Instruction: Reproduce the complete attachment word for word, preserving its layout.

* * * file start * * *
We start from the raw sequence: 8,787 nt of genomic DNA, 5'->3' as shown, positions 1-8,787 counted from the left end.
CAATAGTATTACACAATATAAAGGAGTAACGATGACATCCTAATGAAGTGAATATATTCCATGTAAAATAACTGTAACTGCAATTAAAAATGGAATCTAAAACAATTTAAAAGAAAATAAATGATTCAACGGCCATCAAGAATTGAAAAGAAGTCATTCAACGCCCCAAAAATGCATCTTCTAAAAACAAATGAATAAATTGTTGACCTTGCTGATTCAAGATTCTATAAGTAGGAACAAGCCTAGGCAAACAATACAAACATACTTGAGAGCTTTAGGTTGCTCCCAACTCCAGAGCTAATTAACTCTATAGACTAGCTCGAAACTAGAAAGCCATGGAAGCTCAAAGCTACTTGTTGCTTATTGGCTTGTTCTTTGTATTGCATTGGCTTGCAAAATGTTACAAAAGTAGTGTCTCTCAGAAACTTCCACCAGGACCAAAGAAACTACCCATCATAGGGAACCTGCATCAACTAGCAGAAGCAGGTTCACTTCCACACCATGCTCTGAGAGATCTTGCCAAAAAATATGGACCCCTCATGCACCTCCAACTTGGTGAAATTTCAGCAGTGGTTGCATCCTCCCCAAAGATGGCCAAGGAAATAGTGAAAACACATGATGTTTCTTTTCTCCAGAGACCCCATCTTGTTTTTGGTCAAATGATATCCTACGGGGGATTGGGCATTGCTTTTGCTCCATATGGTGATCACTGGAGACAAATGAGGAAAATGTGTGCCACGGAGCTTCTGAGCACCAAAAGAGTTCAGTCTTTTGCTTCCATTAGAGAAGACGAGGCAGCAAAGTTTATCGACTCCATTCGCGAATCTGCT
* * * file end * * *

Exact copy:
We start from the raw sequence: 8,787 nt of genomic DNA, 5'->3' as shown, positions 1-8,787 counted from the left end.
CAATAGTATTACACAATATAAAGGAGTAACGATGACATCCTAATGAAGTGAATATATTCCATGTAAAATAACTGTAACTGCAATTAAAAATGGAATCTAAAACAATTTAAAAGAAAATAAATGATTCAACGGCCATCAAGAATTGAAAAGAAGTCATTCAACGCCCCAAAAATGCATCTTCTAAAAACAAATGAATAAATTGTTGACCTTGCTGATTCAAGATTCTATAAGTAGGAACAAGCCTAGGCAAACAATACAAACATACTTGAGAGCTTTAGGTTGCTCCCAACTCCAGAGCTAATTAACTCTATAGACTAGCTCGAAACTAGAAAGCCATGGAAGCTCAAAGCTACTTGTTGCTTATTGGCTTGTTCTTTGTATTGCATTGGCTTGCAAAATGTTACAAAAGTAGTGTCTCTCAGAAACTTCCACCAGGACCAAAGAAACTACCCATCATAGGGAACCTGCATCAACTAGCAGAAGCAGGTTCACTTCCACACCATGCTCTGAGAGATCTTGCCAAAAAATATGGACCCCTCATGCACCTCCAACTTGGTGAAATTTCAGCAGTGGTTGCATCCTCCCCAAAGATGGCCAAGGAAATAGTGAAAACACATGATGTTTCTTTTCTCCAGAGACCCCATCTTGTTTTTGGTCAAATGATATCCTACGGGGGATTGGGCATTGCTTTTGCTCCATATGGTGATCACTGGAGACAAATGAGGAAAATGTGTGCCACGGAGCTTCTGAGCACCAAAAGAGTTCAGTCTTTTGCTTCCATTAGAGAAGACGAGGCAGCAAAGTTTATCGACTCCATTCGCGAATCTGCT